Thursday, November 13, 2008

Aresti 2004 Winemakers's Assemblage (Chile)

This wine is a blend of Merlot, Cabernet Sauvignon and Carmenere, and with the Carmenere in there you should have guessed it was Chile, even without looking at the top line. Typically it was a bottle I bought on a whim because of ... you guessed it, the label. As everybody knows label sells, once ... it's what's in the bottle that will keep you coming back - if it's any good that is. And this was not a bad bottle at all. The nose was loaded with a variety of tasty offerings like black fruit, cinnamon, spice and a minty-cedary quality (not atypical for Chile). The palate was smooth, with a touch of rough tannins (I thought of very fine sandpaper when doing this discription, 200 grade or something like that) with black fruit, and wood/cedar notes. As the wine remained open and the air soften it juicy blackberries emerged before kicking into a dry finish.

Tuesday, November 11, 2008

Wente 2007 Morning Fog Chardonnay (California)

A soy and ginger cod seemed the perfect match to a glass of Chardonnay and I decided to give a try to the 2007 vintage of my favourite California Chardonnay from 2006. Turned out to be not a bad idea at all. The nose was toasted oak, buttery, unripe peach and vanilla nuanced, while the palate brought back the butter along with coconut, crisp white peach, vanillas and banana chips. I found this version a little more oaky than the previous vintage but still one of the more pleasant 16 dollar Chardonnays from California (in Ontario, Canada anyway).

Addendum: In a conversation with Carolyn Wente the next day I learned that there was less oak used in this wine than last year - though she did state: "I find the Morning Fog needs about 6 months to settle down and integrate in the bottle ... this was just released in July [2008]." So by my calculations in February 2009 all that rich oakiness should be melded with the fruit ... I say it'll be worth trying again then.

Tuesday, November 4, 2008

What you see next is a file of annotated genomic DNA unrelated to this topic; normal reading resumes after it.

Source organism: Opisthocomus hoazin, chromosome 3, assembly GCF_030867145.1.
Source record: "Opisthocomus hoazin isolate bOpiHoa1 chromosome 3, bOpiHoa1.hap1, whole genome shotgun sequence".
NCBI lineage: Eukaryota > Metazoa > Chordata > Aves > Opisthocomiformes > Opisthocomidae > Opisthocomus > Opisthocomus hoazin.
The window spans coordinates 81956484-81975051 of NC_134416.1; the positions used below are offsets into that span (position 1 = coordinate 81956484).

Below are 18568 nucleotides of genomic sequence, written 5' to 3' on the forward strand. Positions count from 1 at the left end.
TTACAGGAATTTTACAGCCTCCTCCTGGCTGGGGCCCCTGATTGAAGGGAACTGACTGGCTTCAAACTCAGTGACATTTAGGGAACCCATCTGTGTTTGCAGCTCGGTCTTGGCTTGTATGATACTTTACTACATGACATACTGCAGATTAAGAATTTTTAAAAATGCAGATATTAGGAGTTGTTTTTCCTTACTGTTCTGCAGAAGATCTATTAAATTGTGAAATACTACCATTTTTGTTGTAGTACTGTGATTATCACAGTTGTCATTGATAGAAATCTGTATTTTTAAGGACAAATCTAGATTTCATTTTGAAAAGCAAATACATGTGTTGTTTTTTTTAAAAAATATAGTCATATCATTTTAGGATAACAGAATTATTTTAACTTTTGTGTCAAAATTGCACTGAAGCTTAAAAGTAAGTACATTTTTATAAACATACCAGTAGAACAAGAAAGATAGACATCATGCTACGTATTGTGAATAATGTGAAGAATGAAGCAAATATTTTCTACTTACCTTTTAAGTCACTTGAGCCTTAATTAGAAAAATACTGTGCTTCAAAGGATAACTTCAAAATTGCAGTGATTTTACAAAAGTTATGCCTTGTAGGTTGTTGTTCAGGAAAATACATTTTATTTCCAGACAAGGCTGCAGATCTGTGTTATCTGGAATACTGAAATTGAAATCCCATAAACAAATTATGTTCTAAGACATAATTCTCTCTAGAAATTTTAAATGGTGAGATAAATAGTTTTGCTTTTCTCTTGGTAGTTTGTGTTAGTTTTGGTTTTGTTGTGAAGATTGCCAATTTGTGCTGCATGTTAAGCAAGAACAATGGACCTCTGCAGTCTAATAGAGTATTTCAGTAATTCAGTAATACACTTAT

L'Ostal Cazes 2003 Circus Shiraz (France - Languedoc)

Tonight I picked something a little further back on the rack, a 2003. I keep my wine racks in a year order, instead of by country or in old world/new world order ... by doing that I know the year of the wine I pull but not the country or producer. This wine is called Circus and at first glance I thought it was an Australian Shiraz, wasn't I surprised, when I took a closer look at the bottle, to learn that it was in fact a French wine from the Languedoc region (Southern France). The nice part of Languedoc wines is that they can mimic both old world and new world wines depending on the producer. This one smells new world with lots of plump black berries and cassis on the nose with a touch of pepper and spice. On the palate you'd also think new world as the black fruit emerges and, along with the pepper, dominates the wine, but it's the acidity that differentiates this wine from the new world (read, Australia), there's lots of it here and makes it a perfect food wine for pasta and lime mustard chicken - which is just what I had.

Monday, November 3, 2008

Familia Zuccardi 2007 FuZion (Argentina)

I find myself talking about simplicity a lot these days, you know: this is simple, that's simple, make things simple - the world seems complicated enough, why do we have to make the simple things complicated. Of course I am referring to wine, but this can be applied elsewhere too. Tonight I simplified everything. After a day of trying many (and I do mean many) Italian wines I decided to twist the cap on something that has become all the rage here in Ontario, a wine that has managed to knock off Yellow Tail off its perch as the Number One wine sold here in Ontario (at the LCBO) - 2007 FuZion. A blend of 70% Shiraz and 30% Malbec that has taken the Ontario market and consumers by storm because of it's $7.45 price tag - I told a press agent, who represents the wine in the UK, that "it's Ontario's equivalent to two-buck Chuck", we just don't see that kind of price on a good wine. I'm not saying this wine will wow-the-crowd at a posh dinner - but if you want simple that's exactly what you'll get here. Rich, ripe and juicy black and blue berries with a touch of spice. If you expect a little you'll get a lot out of this wine ... the best part, besides the price, is it's simple nature: just drink and enjoy. Oh and good luck finding a bottle.